Extensive studies of coronary heart disease have been conducted among Adventists, both in the United States and abroad. However, the Adventist Health Study has gone an important step further in collecting data on both fatal and non-fatal cases of coronary heart disease.

For fatal cases of coronary heart disease, the older Adventist Mortality Study found that the mortality rates for Adventist men in particular were only 66 percent as compared to their non-Adventist counterparts. When compared only to non-smoking non-Adventists, the figure rose to 76 percent. Differences for women were less impressive.

Studies of risk factors associated with coronary heart disease in Adventists have also been done since the early 1950s. Typically, serum cholesterol levels have been shown to be significantly lower for Adventists when compared to non-Adventists. Actual levels have generally been at least 10 to 30 milligrams per deciliter lower.

More recently, Dr. Fraser and his colleagues looked at 160 randomly selected Adventist middle-aged men and a similarly-aged non-Adventist group of neighbors in Southern California. This study was one of only a few studies to look at lipoprotein subfractions in Adventists. They found the HDL cholesterols to be 42.3 in Adventists as compared to 46 in non Adventists. The LDL cholesterols were 125.1 in Adventists and 134.0 in non-Adventists. Though the ratio between the HDL and LDL levels was similar, the differences in levels of the component lipoproteins were highly statistically significant. It is noted that lower levels of HDL cholesterol are characteristic of populations with lower fat intakes. The risk meaning of this lower level in vegetarians is unknown. Some controversy surrounds the risk factor of high blood pressure in vegetarians. However, both Adventist and non-Adventist vegetarians probably experience a reduction of 4 to 5 millimeters systolic and 2 to 3 millimeters diastolic, considered to be a relatively minor difference.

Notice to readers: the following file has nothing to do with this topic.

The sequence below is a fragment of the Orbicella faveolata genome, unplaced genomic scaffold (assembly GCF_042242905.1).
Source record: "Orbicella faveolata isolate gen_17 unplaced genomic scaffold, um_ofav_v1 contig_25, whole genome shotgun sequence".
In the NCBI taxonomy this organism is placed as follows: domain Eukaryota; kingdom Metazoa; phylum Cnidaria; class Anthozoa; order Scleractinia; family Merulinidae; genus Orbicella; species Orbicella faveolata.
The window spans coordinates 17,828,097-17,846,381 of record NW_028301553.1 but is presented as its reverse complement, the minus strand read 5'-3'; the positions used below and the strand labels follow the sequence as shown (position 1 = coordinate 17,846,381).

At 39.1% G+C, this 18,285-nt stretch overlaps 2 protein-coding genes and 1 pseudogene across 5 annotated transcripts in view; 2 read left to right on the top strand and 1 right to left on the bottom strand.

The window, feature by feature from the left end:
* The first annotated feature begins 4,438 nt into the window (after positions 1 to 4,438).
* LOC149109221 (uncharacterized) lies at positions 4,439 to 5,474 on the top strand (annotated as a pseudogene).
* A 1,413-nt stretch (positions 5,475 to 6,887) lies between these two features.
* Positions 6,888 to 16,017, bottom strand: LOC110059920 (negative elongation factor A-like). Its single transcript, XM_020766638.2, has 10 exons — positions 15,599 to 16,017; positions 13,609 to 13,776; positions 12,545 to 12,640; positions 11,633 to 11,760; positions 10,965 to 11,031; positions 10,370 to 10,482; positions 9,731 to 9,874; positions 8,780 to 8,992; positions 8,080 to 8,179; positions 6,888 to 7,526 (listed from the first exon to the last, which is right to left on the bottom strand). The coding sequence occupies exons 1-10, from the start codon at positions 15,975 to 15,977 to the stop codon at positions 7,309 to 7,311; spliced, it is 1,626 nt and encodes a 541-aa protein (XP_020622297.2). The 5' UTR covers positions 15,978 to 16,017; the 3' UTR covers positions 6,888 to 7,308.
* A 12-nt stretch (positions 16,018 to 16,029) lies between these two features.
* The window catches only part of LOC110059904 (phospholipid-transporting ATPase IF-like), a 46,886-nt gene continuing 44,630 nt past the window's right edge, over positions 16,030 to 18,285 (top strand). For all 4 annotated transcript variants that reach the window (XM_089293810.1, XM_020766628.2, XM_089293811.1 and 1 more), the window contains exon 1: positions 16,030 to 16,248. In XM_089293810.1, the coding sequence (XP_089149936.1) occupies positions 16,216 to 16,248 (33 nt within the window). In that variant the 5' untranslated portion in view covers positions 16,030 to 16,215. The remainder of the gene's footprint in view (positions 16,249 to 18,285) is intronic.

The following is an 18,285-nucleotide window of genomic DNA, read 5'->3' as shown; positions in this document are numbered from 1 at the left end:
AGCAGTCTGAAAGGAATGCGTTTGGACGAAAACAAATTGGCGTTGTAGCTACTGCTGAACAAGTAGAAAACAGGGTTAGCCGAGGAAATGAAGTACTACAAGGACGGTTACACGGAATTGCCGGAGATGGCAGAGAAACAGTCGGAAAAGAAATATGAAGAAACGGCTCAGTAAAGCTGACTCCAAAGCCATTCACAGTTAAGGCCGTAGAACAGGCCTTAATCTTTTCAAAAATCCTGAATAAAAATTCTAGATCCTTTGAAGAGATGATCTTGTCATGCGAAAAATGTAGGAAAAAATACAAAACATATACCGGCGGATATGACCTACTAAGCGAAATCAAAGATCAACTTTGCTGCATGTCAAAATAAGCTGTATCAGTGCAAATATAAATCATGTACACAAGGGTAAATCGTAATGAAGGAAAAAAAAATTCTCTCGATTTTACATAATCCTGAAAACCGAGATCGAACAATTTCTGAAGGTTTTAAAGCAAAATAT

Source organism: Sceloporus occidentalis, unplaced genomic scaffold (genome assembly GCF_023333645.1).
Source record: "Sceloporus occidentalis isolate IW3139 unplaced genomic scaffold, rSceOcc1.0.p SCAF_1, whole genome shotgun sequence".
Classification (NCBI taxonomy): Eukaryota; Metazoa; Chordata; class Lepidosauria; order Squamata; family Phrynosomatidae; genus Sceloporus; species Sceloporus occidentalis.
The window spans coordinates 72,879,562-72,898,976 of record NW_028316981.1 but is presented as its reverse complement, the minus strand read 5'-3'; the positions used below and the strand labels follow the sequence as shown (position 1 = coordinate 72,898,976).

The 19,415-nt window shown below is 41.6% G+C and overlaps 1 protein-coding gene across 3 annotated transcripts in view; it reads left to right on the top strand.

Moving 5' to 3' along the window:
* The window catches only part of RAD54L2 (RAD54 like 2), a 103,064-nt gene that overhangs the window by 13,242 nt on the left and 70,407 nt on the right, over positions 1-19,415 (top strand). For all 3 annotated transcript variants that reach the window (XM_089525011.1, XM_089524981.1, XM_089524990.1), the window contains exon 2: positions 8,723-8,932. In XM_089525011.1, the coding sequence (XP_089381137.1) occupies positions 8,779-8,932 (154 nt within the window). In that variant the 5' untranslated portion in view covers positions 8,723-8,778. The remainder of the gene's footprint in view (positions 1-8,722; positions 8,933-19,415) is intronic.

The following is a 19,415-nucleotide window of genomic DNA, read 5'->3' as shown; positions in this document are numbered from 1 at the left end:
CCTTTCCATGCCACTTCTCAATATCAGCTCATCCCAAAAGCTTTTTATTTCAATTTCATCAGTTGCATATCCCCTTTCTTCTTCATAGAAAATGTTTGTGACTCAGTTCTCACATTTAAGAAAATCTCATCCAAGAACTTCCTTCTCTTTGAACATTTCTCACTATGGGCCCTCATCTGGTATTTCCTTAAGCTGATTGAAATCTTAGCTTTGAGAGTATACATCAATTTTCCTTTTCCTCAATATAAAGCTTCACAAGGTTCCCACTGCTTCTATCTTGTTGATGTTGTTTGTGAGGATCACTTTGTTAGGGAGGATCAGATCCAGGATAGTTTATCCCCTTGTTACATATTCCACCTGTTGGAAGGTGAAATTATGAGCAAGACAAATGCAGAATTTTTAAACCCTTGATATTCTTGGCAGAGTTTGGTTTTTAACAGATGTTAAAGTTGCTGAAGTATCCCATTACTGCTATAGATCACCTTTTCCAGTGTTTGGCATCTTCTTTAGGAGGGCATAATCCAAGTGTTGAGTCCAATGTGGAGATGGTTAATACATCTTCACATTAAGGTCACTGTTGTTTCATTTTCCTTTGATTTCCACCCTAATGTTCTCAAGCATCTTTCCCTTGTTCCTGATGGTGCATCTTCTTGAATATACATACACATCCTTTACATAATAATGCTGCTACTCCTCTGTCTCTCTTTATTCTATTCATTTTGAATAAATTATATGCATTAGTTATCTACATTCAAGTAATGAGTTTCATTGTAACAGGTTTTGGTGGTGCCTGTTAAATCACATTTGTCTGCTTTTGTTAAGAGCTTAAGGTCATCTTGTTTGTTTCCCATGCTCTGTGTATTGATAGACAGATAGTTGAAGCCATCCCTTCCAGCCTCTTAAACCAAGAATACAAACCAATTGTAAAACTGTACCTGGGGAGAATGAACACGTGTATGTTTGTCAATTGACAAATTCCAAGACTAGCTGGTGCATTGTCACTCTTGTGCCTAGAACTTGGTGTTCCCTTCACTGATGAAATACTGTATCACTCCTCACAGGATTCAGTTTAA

The risk factor of little or no exercise has not been studied to any great extent in Adventists. However, in the study of 160 middle-aged Southern California Adventists and their neighbors, the question was asked, "How many times each week do you exercise enough to provoke a sweat?" In Adventists, the responses were 2.38 times per week and the non-Adventists said 1.5 times per week, or one third less. In this case, the difference in exercise habits was highly statistically significant. The risk factor of obesity has also received very little attention in Adventists. However, in the previously mentioned study, the Quetelet index of obesity in Adventists showed very little difference from their non-Adventist neighbors.

It has been argued that Adventist populations are so unique in their lifestyles that none of the findings can be accurately applied to general non-Adventist populations. To counter that argument, Dr. Fraser and his colleagues investigated the associations between the factors of age, sex, diabetes mellitus, hypertension, cigarette smoking, physical activity, and obesity and the incidence of both fatal and non-fatal heart disease in the Adventist Health Study population. They also used several statistical models to analyze their data. It was found that these risk factors seemed to have the same role in predicting heart disease among Adventists as had been repeatedly shown in non-Adventist populations. Also, the various statistical models were consistent with each other in their results.